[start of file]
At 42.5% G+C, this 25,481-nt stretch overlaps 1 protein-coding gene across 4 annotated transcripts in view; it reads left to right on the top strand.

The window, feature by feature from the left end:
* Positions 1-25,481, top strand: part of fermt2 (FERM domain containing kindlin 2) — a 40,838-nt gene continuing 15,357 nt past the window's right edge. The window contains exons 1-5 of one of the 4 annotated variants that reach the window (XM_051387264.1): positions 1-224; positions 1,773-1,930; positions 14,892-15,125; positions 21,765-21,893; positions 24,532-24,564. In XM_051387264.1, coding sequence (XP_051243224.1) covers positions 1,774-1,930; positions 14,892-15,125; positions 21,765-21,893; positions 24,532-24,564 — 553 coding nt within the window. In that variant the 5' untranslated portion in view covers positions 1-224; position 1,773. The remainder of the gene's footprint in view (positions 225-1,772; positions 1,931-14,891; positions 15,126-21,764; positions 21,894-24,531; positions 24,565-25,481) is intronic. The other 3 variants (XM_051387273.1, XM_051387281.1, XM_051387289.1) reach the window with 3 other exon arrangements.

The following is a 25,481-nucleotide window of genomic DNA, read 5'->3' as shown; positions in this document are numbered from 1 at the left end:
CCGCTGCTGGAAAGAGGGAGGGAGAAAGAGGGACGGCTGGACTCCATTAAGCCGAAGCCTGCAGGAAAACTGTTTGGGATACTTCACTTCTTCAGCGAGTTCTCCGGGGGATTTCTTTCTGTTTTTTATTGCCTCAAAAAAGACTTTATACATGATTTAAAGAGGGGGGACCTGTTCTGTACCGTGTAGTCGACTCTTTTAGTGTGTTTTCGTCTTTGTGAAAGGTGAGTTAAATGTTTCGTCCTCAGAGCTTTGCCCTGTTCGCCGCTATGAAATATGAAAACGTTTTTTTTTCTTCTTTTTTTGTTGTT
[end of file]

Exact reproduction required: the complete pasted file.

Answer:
At 42.5% G+C, this 25,481-nt stretch overlaps 1 protein-coding gene across 4 annotated transcripts in view; it reads left to right on the top strand.

The window, feature by feature from the left end:
* Positions 1-25,481, top strand: part of fermt2 (FERM domain containing kindlin 2) — a 40,838-nt gene continuing 15,357 nt past the window's right edge. The window contains exons 1-5 of one of the 4 annotated variants that reach the window (XM_051387264.1): positions 1-224; positions 1,773-1,930; positions 14,892-15,125; positions 21,765-21,893; positions 24,532-24,564. In XM_051387264.1, coding sequence (XP_051243224.1) covers positions 1,774-1,930; positions 14,892-15,125; positions 21,765-21,893; positions 24,532-24,564 — 553 coding nt within the window. In that variant the 5' untranslated portion in view covers positions 1-224; position 1,773. The remainder of the gene's footprint in view (positions 225-1,772; positions 1,931-14,891; positions 15,126-21,764; positions 21,894-24,531; positions 24,565-25,481) is intronic. The other 3 variants (XM_051387273.1, XM_051387281.1, XM_051387289.1) reach the window with 3 other exon arrangements.

The following is a 25,481-nucleotide window of genomic DNA, read 5'->3' as shown; positions in this document are numbered from 1 at the left end:
CCGCTGCTGGAAAGAGGGAGGGAGAAAGAGGGACGGCTGGACTCCATTAAGCCGAAGCCTGCAGGAAAACTGTTTGGGATACTTCACTTCTTCAGCGAGTTCTCCGGGGGATTTCTTTCTGTTTTTTATTGCCTCAAAAAAGACTTTATACATGATTTAAAGAGGGGGGACCTGTTCTGTACCGTGTAGTCGACTCTTTTAGTGTGTTTTCGTCTTTGTGAAAGGTGAGTTAAATGTTTCGTCCTCAGAGCTTTGCCCTGTTCGCCGCTATGAAATATGAAAACGTTTTTTTTTCTTCTTTTTTTGTTGTT